From New Left Project on US influence in Middle East in an interview with Gilbert Achcar, Professor of Development Studies and International Relations at the School of Oriental and African Studies (SOAS, University of London) and the author, among other books, of The People Want: A Radical Exploration of the Arab Uprising:
So 2004 was the point when US influence began to decline?
Yes, the turning point was the Fallujah massacre perpetrated by US troops, which enabled Al-Qaeda and other elements in the Sunni insurgency to recruit a lot of people. It signalled a clear shift in Iraq’s Arab Sunni areas against the United States, which built up to a disastrous situation for Washington in 2006. That’s when the Bush administration was forced to change its strategy under pressure from the US foreign policy establishment backed by Congress. The Baker-Hamilton Commission, a bipartisan congressional commission, devised a new strategy – the so called ‘surge’. In light of this new strategy, the US occupiers bought off Sunni Arab tribes, removing most of the constituency on which Al-Qaeda and similar groups were drawing. And they managed indeed to almost eradicate Al-Qaeda from Iraq in 2008, preparing the ground for US withdrawal from that country, as its occupation had become deeply unpopular at home.
Obama was elected with a promise of withdrawal from Iraq, which was completed by end 2011, even though none of the key goals of the 2003 invasion had been achieved. The main objective was not the removal of Saddam Hussein – that was the easy part; it was long term US control over Iraq and its oil. And that was not achieved. Nouri al-Maliki’s government, put in place in 2006 under Bush, turned out to be as much, if not more, subordinate to Tehran than to Washington. And with the departure of US troops in 2011 the balance tipped decisively in favour of Tehran. In sum, the US left Iraq under the control of its main enemy in the region. That was a miserable failure indeed: it discredited US power in the whole region and emboldened opponents of US hegemony everywhere. In 2011, therefore, US influence in the region reached its lowest point, as the withdrawal from Iraq was carried on while the Arab uprising was unfolding, bringing down key allies of the United States, notably Mubarak in Egypt. The United States has not yet recovered from this low point. Its brief ‘leading-from-behind’ adventure in Libya ended up in another blatant fiasco that only aggravated this weakening.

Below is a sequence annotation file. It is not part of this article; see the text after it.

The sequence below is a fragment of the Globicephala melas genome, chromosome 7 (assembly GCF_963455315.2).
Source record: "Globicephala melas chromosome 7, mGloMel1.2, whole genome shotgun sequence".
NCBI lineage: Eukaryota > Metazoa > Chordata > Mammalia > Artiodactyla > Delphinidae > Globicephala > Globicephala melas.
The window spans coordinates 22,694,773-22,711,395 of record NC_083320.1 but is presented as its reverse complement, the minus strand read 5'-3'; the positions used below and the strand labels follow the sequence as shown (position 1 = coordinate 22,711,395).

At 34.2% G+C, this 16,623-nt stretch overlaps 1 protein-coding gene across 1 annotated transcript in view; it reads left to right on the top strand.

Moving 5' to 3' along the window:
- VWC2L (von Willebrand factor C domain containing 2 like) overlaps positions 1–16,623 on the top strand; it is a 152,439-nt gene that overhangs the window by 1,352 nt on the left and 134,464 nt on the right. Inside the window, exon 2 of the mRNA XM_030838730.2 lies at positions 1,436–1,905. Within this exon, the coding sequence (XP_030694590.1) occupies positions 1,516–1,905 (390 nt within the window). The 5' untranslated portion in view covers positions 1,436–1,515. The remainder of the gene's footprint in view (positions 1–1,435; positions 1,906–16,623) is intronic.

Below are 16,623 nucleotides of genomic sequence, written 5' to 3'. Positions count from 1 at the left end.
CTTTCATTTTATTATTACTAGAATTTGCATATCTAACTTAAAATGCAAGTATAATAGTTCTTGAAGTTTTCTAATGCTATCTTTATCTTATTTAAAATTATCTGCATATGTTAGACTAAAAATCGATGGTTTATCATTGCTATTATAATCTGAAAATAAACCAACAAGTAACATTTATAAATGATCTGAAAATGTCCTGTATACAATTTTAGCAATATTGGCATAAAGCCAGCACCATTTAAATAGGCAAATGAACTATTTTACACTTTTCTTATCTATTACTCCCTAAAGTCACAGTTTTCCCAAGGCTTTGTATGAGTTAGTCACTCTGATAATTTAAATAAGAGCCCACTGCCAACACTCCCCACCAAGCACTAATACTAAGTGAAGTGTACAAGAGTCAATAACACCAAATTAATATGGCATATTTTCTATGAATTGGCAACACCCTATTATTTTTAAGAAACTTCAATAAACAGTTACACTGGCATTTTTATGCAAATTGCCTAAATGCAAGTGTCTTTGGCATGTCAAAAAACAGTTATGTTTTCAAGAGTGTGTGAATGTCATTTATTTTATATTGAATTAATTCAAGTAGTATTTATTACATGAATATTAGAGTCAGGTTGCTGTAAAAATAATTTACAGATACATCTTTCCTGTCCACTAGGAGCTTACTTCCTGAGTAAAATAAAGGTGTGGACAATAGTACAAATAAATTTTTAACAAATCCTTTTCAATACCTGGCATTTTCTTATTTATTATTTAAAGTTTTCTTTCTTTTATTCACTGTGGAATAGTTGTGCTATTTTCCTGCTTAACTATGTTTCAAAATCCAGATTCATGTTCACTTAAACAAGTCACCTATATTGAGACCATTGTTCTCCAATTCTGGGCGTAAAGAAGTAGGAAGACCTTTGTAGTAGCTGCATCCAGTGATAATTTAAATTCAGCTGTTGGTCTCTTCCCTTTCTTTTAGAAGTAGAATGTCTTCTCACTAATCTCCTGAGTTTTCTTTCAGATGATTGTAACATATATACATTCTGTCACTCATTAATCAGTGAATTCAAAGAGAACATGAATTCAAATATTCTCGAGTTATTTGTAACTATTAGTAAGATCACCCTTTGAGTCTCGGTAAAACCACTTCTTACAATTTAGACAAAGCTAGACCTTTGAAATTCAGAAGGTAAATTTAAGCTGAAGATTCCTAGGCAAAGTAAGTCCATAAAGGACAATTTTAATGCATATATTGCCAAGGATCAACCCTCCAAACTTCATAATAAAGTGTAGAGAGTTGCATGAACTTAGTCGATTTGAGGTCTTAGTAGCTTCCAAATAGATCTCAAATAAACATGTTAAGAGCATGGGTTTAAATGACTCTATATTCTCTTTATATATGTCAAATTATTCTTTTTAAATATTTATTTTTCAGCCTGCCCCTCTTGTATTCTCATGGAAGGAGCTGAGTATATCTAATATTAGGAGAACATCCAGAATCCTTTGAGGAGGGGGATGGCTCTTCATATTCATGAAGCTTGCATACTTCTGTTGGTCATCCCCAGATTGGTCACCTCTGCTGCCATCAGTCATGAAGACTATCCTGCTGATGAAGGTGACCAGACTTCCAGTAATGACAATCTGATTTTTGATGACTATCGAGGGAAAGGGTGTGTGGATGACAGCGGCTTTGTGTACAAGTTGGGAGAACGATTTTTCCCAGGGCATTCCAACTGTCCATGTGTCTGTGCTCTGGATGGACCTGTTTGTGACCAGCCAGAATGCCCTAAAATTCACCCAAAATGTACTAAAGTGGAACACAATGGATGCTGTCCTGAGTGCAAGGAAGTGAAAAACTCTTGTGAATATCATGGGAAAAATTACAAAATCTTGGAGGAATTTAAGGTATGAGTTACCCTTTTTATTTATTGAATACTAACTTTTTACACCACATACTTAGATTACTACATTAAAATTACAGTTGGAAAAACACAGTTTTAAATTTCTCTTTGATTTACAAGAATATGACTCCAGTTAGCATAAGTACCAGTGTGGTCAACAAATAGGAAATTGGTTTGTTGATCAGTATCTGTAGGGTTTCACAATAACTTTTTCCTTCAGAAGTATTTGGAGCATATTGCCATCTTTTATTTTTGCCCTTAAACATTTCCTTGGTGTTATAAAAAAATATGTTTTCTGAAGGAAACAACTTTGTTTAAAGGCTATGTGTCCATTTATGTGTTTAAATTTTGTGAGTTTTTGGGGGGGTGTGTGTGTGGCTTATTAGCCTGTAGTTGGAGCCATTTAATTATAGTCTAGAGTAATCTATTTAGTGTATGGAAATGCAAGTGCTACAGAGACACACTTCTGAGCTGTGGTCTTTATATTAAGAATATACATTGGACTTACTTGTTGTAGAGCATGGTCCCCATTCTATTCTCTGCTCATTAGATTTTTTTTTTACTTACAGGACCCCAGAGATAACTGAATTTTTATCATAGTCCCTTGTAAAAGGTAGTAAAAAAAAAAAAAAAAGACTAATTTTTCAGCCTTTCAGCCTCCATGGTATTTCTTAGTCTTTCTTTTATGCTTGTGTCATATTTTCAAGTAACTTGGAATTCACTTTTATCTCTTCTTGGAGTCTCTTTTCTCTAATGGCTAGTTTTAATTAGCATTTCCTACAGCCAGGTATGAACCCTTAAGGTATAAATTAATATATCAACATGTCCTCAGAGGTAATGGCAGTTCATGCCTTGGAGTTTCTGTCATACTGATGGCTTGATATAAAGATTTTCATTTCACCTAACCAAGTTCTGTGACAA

Which brings us to the question of whether this decline in US influence has led to greater violence in the region, as many commentators claim.
Violence in the region is not new, alas. If anything, the peak of violence coincided with the peak of US hegemony. Think of the violence of the US onslaught on Iraq in 1991, which turned that country back to the Stone Age in the words of the UN special reporter. Think of the devastating embargo imposed on Iraq thereafter, which caused the death of 90,000 people, by UN estimates, every year for twelve years, while the country was under almost continual bombing. And then think of the shift after 9/11 and the invasion and occupation of Iraq in 2003. Think of the level of violence reached in Iraq soon afterwards, especially the brutality of US occupation. The idea that it is the decline of US influence that led to increased violence will then appear what it truly is: a completely absurd proposition.